The cosmogonic comb and the celestial swing


Keywords: folklore, Kalevala-metric song, mythology, cosmogonic myths, ritual swinging, seasonal festivities

This article explores the potential connections between the well-known Kalevala-metric Estonian, Karelian, and Ingrian folk song type “Searching for the Comb” and the magical aspects of swinging, supernatural entities traversing between earth and sky in swings or cradles, ancient solar symbols and customs tied to the yearly cycle, along with motifs linked to divination. Through an examination of swinging’s significance in more distant cultures, I demonstrate that: (a) ritual swinging could be linked to creation myths, travel between worlds, the struggle against malevolent forces, and rites of fertility magic; (b) mythical swingers can be gods or symbolize them; (c) swinging could convey the transition of gods from the supernatural realm to the earthly plane and vice versa, as well as humanity’s aspiration to draw nearer to the gods; (d) swinging might affect the attainment of various benefits; (e) swinging and associated acts could also symbolically represent the movement of celestial bodies. Examples from Finno-Ugric folklore depict instances where both supernatural beings and humans traverse different realms using swings or cradles, with swinging often intertwined with practices of divination.

The apostles (John, Peter, Paul, Andrew), to whom entreaties for assistance are directed in the song “Searching for the Comb”, are linked through their feast days to the liminal periods of the winter and summer solstices. This connection validates the observation, shared by Mall Hiiemäe and others (including myself), that the comb or brush falling into the sea (the underworld) symbolizes the sun during the summer solstice, making the song particularly fitting for performance on a swing during this period. However, the comb falling into the sea may also signify descent into the underworld. This latter aspect seems to hold greater significance in Ingria and Eastern Finland, where variants of the song type “Comb into the Sea” frequently incorporate the motif of discovering a sword from the sea. While present in Estonia, this motif is not as consistently associated with “Searching for the Comb”. Often, these songs imply that the sword recovered from the sea has never been wielded in battle. Such a sword, not a tool of war, may simply serve as symbol of fate, as in tarot cards, dream interpretation guides, and elsewhere. The sword may offer protection against malevolent forces, yet also serve as a means of divination.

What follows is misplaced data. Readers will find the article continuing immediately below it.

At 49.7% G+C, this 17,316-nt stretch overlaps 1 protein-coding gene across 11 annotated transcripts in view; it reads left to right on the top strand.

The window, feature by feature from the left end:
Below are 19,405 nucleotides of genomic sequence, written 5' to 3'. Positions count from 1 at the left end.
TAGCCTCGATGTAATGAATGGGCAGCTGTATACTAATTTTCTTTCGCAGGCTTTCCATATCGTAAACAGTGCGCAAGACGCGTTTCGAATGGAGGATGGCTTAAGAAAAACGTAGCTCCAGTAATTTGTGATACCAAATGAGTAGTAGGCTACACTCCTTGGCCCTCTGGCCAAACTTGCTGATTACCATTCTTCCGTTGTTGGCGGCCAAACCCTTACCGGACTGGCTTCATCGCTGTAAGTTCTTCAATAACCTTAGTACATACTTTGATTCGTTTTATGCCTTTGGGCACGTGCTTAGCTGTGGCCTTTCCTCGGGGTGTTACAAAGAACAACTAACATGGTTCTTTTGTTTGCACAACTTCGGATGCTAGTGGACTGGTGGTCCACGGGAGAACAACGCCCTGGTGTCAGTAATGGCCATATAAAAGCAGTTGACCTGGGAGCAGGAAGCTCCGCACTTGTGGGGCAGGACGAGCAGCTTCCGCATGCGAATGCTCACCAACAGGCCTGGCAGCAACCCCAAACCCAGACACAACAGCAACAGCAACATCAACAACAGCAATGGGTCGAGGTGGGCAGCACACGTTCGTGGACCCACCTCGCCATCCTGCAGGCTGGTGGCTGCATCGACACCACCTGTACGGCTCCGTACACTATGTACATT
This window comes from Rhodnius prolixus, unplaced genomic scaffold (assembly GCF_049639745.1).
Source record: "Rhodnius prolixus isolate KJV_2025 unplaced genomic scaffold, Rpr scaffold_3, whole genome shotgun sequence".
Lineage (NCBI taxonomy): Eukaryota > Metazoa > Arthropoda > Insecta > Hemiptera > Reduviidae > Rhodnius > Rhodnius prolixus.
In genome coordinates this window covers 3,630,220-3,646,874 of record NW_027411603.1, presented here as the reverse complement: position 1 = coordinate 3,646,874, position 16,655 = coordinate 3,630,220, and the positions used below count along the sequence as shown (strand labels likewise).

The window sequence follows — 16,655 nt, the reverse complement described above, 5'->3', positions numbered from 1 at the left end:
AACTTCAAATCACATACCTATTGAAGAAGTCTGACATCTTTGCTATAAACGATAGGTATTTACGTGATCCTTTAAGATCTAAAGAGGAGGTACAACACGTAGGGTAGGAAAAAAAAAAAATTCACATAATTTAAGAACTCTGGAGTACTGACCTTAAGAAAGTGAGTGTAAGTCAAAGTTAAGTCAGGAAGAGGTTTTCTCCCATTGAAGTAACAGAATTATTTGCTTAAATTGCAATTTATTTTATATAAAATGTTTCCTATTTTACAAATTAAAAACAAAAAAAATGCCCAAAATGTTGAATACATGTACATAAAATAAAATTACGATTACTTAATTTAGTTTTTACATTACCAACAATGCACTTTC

Sixty-five percent of song variants merging the themes of searching for the comb and discovering a sword from the sea originate from Virumaa and the eastern part of Harjumaa. Examination of the introductory motifs of these song variants reveals a significant correlation with the calendar. Specifically, 16 songs commence with references to upcoming holidays, while 9 mention the crafting of a sled for visiting a brother. In four instances, visiting a brother is mentioned without sled construction. Given the historical constraints on visiting relatives, such visits were typically reserved for the winter holidays. However, anticipation for these visits often began as early as the summer solstice. Thus, the beginnings of 29 song variants allude, in one way or another, to periods associated with divination. Taken together, these findings suggest that song variants combining “Searching for the Comb” with “Sword from the Sea” primarily reflect the magical rites of the solstice, with the cosmogonic aspect somewhat eclipsed. The lyrical protagonist frequently assumes celestial symbolism, whether climbing a tree on significant holidays, tending to children’s hair, or beseeching John (the Apostle) to make a sled.


Aado Lintrop (b. 1956), PhD, emeritus, Estonian Folklore Archives of the Estonian Literary Museum, aado.lintrop@gmail.com